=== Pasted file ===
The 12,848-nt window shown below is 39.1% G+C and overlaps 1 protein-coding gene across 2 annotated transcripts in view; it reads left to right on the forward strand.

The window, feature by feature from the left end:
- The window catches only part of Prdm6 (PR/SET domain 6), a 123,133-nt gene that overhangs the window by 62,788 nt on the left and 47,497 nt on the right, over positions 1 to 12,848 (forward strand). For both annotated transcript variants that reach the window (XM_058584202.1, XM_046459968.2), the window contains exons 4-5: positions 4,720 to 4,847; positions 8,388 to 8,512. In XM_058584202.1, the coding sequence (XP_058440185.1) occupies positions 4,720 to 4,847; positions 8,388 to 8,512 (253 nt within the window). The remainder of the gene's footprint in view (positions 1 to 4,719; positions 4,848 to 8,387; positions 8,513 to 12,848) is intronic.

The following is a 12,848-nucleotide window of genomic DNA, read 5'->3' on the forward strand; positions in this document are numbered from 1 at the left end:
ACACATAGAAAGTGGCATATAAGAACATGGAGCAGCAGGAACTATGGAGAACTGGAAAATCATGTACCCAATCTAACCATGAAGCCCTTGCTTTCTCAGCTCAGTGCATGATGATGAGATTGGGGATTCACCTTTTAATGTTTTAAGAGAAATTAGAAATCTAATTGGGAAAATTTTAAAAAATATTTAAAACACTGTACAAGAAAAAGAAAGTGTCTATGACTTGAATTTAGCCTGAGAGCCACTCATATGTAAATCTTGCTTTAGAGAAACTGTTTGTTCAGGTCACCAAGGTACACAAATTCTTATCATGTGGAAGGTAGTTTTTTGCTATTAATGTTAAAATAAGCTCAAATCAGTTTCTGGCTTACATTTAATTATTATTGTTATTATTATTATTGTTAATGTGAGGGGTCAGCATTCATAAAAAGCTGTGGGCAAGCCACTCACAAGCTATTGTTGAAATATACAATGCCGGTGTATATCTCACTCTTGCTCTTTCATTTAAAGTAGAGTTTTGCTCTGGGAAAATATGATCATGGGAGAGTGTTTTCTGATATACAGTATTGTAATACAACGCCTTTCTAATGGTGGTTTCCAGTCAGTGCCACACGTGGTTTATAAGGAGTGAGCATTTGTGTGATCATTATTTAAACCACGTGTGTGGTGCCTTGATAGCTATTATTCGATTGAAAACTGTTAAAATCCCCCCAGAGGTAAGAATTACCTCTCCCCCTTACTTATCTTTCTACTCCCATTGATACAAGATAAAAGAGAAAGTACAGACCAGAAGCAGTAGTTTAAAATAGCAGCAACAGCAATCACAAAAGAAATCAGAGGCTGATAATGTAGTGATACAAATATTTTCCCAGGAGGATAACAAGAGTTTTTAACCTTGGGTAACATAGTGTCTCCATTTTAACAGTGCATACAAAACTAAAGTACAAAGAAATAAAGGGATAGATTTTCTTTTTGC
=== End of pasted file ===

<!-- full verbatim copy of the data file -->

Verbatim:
The 12,848-nt window shown below is 39.1% G+C and overlaps 1 protein-coding gene across 2 annotated transcripts in view; it reads left to right on the forward strand.

The window, feature by feature from the left end:
- The window catches only part of Prdm6 (PR/SET domain 6), a 123,133-nt gene that overhangs the window by 62,788 nt on the left and 47,497 nt on the right, over positions 1 to 12,848 (forward strand). For both annotated transcript variants that reach the window (XM_058584202.1, XM_046459968.2), the window contains exons 4-5: positions 4,720 to 4,847; positions 8,388 to 8,512. In XM_058584202.1, the coding sequence (XP_058440185.1) occupies positions 4,720 to 4,847; positions 8,388 to 8,512 (253 nt within the window). The remainder of the gene's footprint in view (positions 1 to 4,719; positions 4,848 to 8,387; positions 8,513 to 12,848) is intronic.

The following is a 12,848-nucleotide window of genomic DNA, read 5'->3' on the forward strand; positions in this document are numbered from 1 at the left end:
ACACATAGAAAGTGGCATATAAGAACATGGAGCAGCAGGAACTATGGAGAACTGGAAAATCATGTACCCAATCTAACCATGAAGCCCTTGCTTTCTCAGCTCAGTGCATGATGATGAGATTGGGGATTCACCTTTTAATGTTTTAAGAGAAATTAGAAATCTAATTGGGAAAATTTTAAAAAATATTTAAAACACTGTACAAGAAAAAGAAAGTGTCTATGACTTGAATTTAGCCTGAGAGCCACTCATATGTAAATCTTGCTTTAGAGAAACTGTTTGTTCAGGTCACCAAGGTACACAAATTCTTATCATGTGGAAGGTAGTTTTTTGCTATTAATGTTAAAATAAGCTCAAATCAGTTTCTGGCTTACATTTAATTATTATTGTTATTATTATTATTGTTAATGTGAGGGGTCAGCATTCATAAAAAGCTGTGGGCAAGCCACTCACAAGCTATTGTTGAAATATACAATGCCGGTGTATATCTCACTCTTGCTCTTTCATTTAAAGTAGAGTTTTGCTCTGGGAAAATATGATCATGGGAGAGTGTTTTCTGATATACAGTATTGTAATACAACGCCTTTCTAATGGTGGTTTCCAGTCAGTGCCACACGTGGTTTATAAGGAGTGAGCATTTGTGTGATCATTATTTAAACCACGTGTGTGGTGCCTTGATAGCTATTATTCGATTGAAAACTGTTAAAATCCCCCCAGAGGTAAGAATTACCTCTCCCCCTTACTTATCTTTCTACTCCCATTGATACAAGATAAAAGAGAAAGTACAGACCAGAAGCAGTAGTTTAAAATAGCAGCAACAGCAATCACAAAAGAAATCAGAGGCTGATAATGTAGTGATACAAATATTTTCCCAGGAGGATAACAAGAGTTTTTAACCTTGGGTAACATAGTGTCTCCATTTTAACAGTGCATACAAAACTAAAGTACAAAGAAATAAAGGGATAGATTTTCTTTTTGC